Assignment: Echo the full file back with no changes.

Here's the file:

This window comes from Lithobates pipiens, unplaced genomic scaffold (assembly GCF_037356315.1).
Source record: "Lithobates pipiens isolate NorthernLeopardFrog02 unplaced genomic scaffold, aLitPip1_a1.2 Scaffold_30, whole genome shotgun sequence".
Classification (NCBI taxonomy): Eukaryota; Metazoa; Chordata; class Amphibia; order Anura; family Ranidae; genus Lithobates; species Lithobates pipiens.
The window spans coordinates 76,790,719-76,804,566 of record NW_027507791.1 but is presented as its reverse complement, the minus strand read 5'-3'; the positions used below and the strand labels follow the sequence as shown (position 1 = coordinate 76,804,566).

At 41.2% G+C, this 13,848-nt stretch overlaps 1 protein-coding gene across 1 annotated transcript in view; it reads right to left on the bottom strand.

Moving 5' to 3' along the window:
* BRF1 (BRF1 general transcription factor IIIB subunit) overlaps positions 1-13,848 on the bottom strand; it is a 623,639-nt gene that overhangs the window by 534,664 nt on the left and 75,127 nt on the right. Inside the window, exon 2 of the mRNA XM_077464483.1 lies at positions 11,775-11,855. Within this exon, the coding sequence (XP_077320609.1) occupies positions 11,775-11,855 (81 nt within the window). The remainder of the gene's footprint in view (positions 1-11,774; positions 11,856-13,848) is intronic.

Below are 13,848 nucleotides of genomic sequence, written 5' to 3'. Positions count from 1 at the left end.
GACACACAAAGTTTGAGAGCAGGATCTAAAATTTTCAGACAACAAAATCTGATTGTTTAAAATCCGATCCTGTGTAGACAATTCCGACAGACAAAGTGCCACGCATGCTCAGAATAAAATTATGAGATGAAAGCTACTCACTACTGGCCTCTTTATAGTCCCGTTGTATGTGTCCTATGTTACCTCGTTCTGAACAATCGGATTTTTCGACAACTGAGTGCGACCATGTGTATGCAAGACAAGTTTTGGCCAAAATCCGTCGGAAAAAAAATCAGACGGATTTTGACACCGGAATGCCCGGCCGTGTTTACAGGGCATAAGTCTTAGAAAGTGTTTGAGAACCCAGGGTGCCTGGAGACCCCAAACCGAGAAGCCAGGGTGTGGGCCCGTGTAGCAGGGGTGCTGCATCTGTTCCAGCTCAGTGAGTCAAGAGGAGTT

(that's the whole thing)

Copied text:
This window comes from Lithobates pipiens, unplaced genomic scaffold (assembly GCF_037356315.1).
Source record: "Lithobates pipiens isolate NorthernLeopardFrog02 unplaced genomic scaffold, aLitPip1_a1.2 Scaffold_30, whole genome shotgun sequence".
Classification (NCBI taxonomy): Eukaryota; Metazoa; Chordata; class Amphibia; order Anura; family Ranidae; genus Lithobates; species Lithobates pipiens.
The window spans coordinates 76,790,719-76,804,566 of record NW_027507791.1 but is presented as its reverse complement, the minus strand read 5'-3'; the positions used below and the strand labels follow the sequence as shown (position 1 = coordinate 76,804,566).

At 41.2% G+C, this 13,848-nt stretch overlaps 1 protein-coding gene across 1 annotated transcript in view; it reads right to left on the bottom strand.

Moving 5' to 3' along the window:
* BRF1 (BRF1 general transcription factor IIIB subunit) overlaps positions 1-13,848 on the bottom strand; it is a 623,639-nt gene that overhangs the window by 534,664 nt on the left and 75,127 nt on the right. Inside the window, exon 2 of the mRNA XM_077464483.1 lies at positions 11,775-11,855. Within this exon, the coding sequence (XP_077320609.1) occupies positions 11,775-11,855 (81 nt within the window). The remainder of the gene's footprint in view (positions 1-11,774; positions 11,856-13,848) is intronic.

Below are 13,848 nucleotides of genomic sequence, written 5' to 3'. Positions count from 1 at the left end.
GACACACAAAGTTTGAGAGCAGGATCTAAAATTTTCAGACAACAAAATCTGATTGTTTAAAATCCGATCCTGTGTAGACAATTCCGACAGACAAAGTGCCACGCATGCTCAGAATAAAATTATGAGATGAAAGCTACTCACTACTGGCCTCTTTATAGTCCCGTTGTATGTGTCCTATGTTACCTCGTTCTGAACAATCGGATTTTTCGACAACTGAGTGCGACCATGTGTATGCAAGACAAGTTTTGGCCAAAATCCGTCGGAAAAAAAATCAGACGGATTTTGACACCGGAATGCCCGGCCGTGTTTACAGGGCATAAGTCTTAGAAAGTGTTTGAGAACCCAGGGTGCCTGGAGACCCCAAACCGAGAAGCCAGGGTGTGGGCCCGTGTAGCAGGGGTGCTGCATCTGTTCCAGCTCAGTGAGTCAAGAGGAGTT